U.S. Special Operations Command (USSOCOM) Forces will also have an increased presence in the region as they ramp up efforts to train GCC troops in counter-terrorism tactics, according to the multinational agreement.
Leaders of the GCC nations - Bahrain, Kuwait, Oman, Qatar, Saudi Arabia and the United Arab Emirates (UAE) - met at Camp David with President Barack Obama, Secretary of Defense Ash Carter and other national security officials for two days to discuss their alliance on 13-14 May.
The leaders discussed “a new U.S.-GCC strategic partnership to enhance their work to improve security cooperation, especially on fast-tracking arms transfers, as well as on counter-terrorism, maritime security, cybersecurity and ballistic missile defense,” according to the White House.
President Obama plans to dispatch a “senior team” to the region in coming weeks to hash out a plan for making U.S. arms more readily available.
“The United States and the GCC will work together to set up a dedicated Foreign Military Sales procurement office to process GCC-wide sales, streamlining third-party transfers, and exploring ways the United States could accelerate the acquisition and fielding of key capabilities,” according to a statement from the White House.
No specific foreign military sales have been announced. The process usually requires a request from an allied nation for a specific weapon covered by the International Traffic in Arms Regulations (ITAR) and approval by the State Department. Even then the sale is only potential and the requesting nation must negotiate a deal with the manufacturer of the weapons it wishes to buy.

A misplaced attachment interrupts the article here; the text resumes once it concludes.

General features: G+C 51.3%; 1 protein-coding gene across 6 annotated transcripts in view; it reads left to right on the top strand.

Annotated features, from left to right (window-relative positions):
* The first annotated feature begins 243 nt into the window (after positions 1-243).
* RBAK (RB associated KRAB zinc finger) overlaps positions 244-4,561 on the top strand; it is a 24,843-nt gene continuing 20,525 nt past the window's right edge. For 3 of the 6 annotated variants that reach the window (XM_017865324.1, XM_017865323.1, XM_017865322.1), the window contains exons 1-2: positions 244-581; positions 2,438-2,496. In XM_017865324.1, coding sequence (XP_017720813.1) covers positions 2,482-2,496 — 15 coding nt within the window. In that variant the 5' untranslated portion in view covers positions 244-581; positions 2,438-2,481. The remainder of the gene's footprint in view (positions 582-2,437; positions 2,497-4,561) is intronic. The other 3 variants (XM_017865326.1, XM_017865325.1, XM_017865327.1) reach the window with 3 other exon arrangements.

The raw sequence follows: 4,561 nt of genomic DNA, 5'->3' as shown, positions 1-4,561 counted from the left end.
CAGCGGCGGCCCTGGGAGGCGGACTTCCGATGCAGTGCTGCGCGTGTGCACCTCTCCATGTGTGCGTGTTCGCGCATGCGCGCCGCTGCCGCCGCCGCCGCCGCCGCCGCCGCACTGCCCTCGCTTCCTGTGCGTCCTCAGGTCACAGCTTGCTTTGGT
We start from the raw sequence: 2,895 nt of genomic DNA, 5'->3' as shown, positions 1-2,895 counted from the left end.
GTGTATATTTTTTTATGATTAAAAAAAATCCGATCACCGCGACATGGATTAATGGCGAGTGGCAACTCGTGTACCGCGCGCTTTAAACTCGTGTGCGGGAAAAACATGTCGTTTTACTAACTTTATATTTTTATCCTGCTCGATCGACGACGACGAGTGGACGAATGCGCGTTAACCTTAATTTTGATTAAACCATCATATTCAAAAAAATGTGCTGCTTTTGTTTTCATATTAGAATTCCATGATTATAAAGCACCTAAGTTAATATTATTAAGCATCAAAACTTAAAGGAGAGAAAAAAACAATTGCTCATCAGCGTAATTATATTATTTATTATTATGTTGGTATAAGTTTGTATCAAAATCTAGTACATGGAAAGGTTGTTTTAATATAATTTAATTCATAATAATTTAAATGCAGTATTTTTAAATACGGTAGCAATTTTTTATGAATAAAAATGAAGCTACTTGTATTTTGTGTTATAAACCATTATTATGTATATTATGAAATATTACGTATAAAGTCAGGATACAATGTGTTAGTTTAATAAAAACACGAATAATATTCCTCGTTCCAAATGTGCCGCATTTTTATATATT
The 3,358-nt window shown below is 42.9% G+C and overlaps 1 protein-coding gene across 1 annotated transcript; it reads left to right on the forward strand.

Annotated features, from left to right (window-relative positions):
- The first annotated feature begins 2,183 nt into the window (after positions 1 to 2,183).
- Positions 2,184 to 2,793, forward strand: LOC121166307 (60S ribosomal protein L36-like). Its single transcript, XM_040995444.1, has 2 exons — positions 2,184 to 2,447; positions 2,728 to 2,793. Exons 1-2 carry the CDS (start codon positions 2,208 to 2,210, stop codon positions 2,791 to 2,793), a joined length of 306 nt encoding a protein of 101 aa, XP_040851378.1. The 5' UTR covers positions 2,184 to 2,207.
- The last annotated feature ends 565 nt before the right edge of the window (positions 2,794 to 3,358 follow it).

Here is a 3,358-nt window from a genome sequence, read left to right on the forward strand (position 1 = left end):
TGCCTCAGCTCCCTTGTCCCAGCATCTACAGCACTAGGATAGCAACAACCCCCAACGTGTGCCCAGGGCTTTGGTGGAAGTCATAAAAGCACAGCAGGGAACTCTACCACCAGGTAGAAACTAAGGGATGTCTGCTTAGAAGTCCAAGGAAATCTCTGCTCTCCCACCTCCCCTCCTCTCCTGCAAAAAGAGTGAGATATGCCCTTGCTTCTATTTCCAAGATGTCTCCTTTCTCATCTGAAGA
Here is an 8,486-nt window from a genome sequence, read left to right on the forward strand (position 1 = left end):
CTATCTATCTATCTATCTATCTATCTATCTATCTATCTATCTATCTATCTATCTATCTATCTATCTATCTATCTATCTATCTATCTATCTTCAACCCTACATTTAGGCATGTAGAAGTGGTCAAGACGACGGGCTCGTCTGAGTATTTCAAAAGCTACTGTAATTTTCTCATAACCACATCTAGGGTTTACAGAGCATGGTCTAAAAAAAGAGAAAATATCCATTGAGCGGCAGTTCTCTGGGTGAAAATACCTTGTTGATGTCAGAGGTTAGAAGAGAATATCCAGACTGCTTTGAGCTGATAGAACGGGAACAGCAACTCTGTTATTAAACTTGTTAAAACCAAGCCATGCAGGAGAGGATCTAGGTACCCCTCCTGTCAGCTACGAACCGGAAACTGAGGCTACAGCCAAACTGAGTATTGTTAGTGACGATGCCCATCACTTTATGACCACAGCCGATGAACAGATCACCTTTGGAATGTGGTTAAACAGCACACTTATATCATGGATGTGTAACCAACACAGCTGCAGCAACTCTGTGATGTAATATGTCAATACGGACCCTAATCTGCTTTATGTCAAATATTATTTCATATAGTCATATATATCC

Obama did commit to aiding GCC nations in establishing a region-wide ballistic missile defense, including an early warning system. Specifically, the U.S. officials will facilitate a study of the GCC’s current missile defense capabilities and offer advice and technical assistance on how to improve it.
A new training exercise was agreed upon that will emphasize “interoperability against asymmetric threats” to include cyber-attacks. USSOCOM forces will step up their presence in the region as a means to “increase the frequency” of USSOCOM “counter-terrorism cooperation and training.”
GCC nations are surrounded by roiling conflict, including the four-year-old Syrian civil war, violent extremism rearing its head in Yemen - which led the Saudis to launch airstrikes in that country - and Islamic State (ISIS) militants cutting a bloody swathe through Iraq and Syria.
Source: Defense Daily Network; Photo: Royal Saudi Air Force F-15 Eagle